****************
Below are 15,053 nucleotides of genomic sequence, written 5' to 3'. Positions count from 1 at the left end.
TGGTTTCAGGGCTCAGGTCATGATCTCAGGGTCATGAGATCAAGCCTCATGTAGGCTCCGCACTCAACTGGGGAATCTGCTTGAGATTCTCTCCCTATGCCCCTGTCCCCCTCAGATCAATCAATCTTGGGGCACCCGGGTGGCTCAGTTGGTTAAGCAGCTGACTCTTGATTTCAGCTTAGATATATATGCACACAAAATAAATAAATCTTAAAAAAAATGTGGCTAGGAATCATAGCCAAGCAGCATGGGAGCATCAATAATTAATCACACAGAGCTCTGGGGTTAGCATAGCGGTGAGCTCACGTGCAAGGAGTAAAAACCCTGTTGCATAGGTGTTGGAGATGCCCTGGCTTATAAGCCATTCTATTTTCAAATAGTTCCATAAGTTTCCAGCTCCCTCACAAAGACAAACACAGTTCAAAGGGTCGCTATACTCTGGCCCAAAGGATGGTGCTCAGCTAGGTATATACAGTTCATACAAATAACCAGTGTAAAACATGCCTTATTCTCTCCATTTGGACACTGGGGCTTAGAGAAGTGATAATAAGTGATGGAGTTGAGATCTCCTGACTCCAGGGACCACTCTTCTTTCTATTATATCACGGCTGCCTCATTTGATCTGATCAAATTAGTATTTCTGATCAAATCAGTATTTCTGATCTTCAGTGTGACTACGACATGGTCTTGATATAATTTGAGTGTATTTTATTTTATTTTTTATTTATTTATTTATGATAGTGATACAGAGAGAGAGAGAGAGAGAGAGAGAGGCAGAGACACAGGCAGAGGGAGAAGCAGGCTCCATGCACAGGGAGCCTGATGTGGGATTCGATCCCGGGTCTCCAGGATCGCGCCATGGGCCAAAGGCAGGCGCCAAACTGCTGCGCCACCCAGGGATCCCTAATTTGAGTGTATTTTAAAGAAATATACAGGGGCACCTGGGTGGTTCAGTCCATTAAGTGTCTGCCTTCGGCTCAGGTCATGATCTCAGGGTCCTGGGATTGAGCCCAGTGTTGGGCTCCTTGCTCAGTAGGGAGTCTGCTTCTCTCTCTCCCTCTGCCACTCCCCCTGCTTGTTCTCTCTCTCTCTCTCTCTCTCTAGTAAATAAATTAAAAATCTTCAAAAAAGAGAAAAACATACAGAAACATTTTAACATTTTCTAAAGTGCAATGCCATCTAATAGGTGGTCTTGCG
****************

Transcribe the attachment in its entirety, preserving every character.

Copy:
Below are 15,053 nucleotides of genomic sequence, written 5' to 3'. Positions count from 1 at the left end.
TGGTTTCAGGGCTCAGGTCATGATCTCAGGGTCATGAGATCAAGCCTCATGTAGGCTCCGCACTCAACTGGGGAATCTGCTTGAGATTCTCTCCCTATGCCCCTGTCCCCCTCAGATCAATCAATCTTGGGGCACCCGGGTGGCTCAGTTGGTTAAGCAGCTGACTCTTGATTTCAGCTTAGATATATATGCACACAAAATAAATAAATCTTAAAAAAAATGTGGCTAGGAATCATAGCCAAGCAGCATGGGAGCATCAATAATTAATCACACAGAGCTCTGGGGTTAGCATAGCGGTGAGCTCACGTGCAAGGAGTAAAAACCCTGTTGCATAGGTGTTGGAGATGCCCTGGCTTATAAGCCATTCTATTTTCAAATAGTTCCATAAGTTTCCAGCTCCCTCACAAAGACAAACACAGTTCAAAGGGTCGCTATACTCTGGCCCAAAGGATGGTGCTCAGCTAGGTATATACAGTTCATACAAATAACCAGTGTAAAACATGCCTTATTCTCTCCATTTGGACACTGGGGCTTAGAGAAGTGATAATAAGTGATGGAGTTGAGATCTCCTGACTCCAGGGACCACTCTTCTTTCTATTATATCACGGCTGCCTCATTTGATCTGATCAAATTAGTATTTCTGATCAAATCAGTATTTCTGATCTTCAGTGTGACTACGACATGGTCTTGATATAATTTGAGTGTATTTTATTTTATTTTTTATTTATTTATTTATGATAGTGATACAGAGAGAGAGAGAGAGAGAGAGAGAGGCAGAGACACAGGCAGAGGGAGAAGCAGGCTCCATGCACAGGGAGCCTGATGTGGGATTCGATCCCGGGTCTCCAGGATCGCGCCATGGGCCAAAGGCAGGCGCCAAACTGCTGCGCCACCCAGGGATCCCTAATTTGAGTGTATTTTAAAGAAATATACAGGGGCACCTGGGTGGTTCAGTCCATTAAGTGTCTGCCTTCGGCTCAGGTCATGATCTCAGGGTCCTGGGATTGAGCCCAGTGTTGGGCTCCTTGCTCAGTAGGGAGTCTGCTTCTCTCTCTCCCTCTGCCACTCCCCCTGCTTGTTCTCTCTCTCTCTCTCTCTCTCTAGTAAATAAATTAAAAATCTTCAAAAAAGAGAAAAACATACAGAAACATTTTAACATTTTCTAAAGTGCAATGCCATCTAATAGGTGGTCTTGCG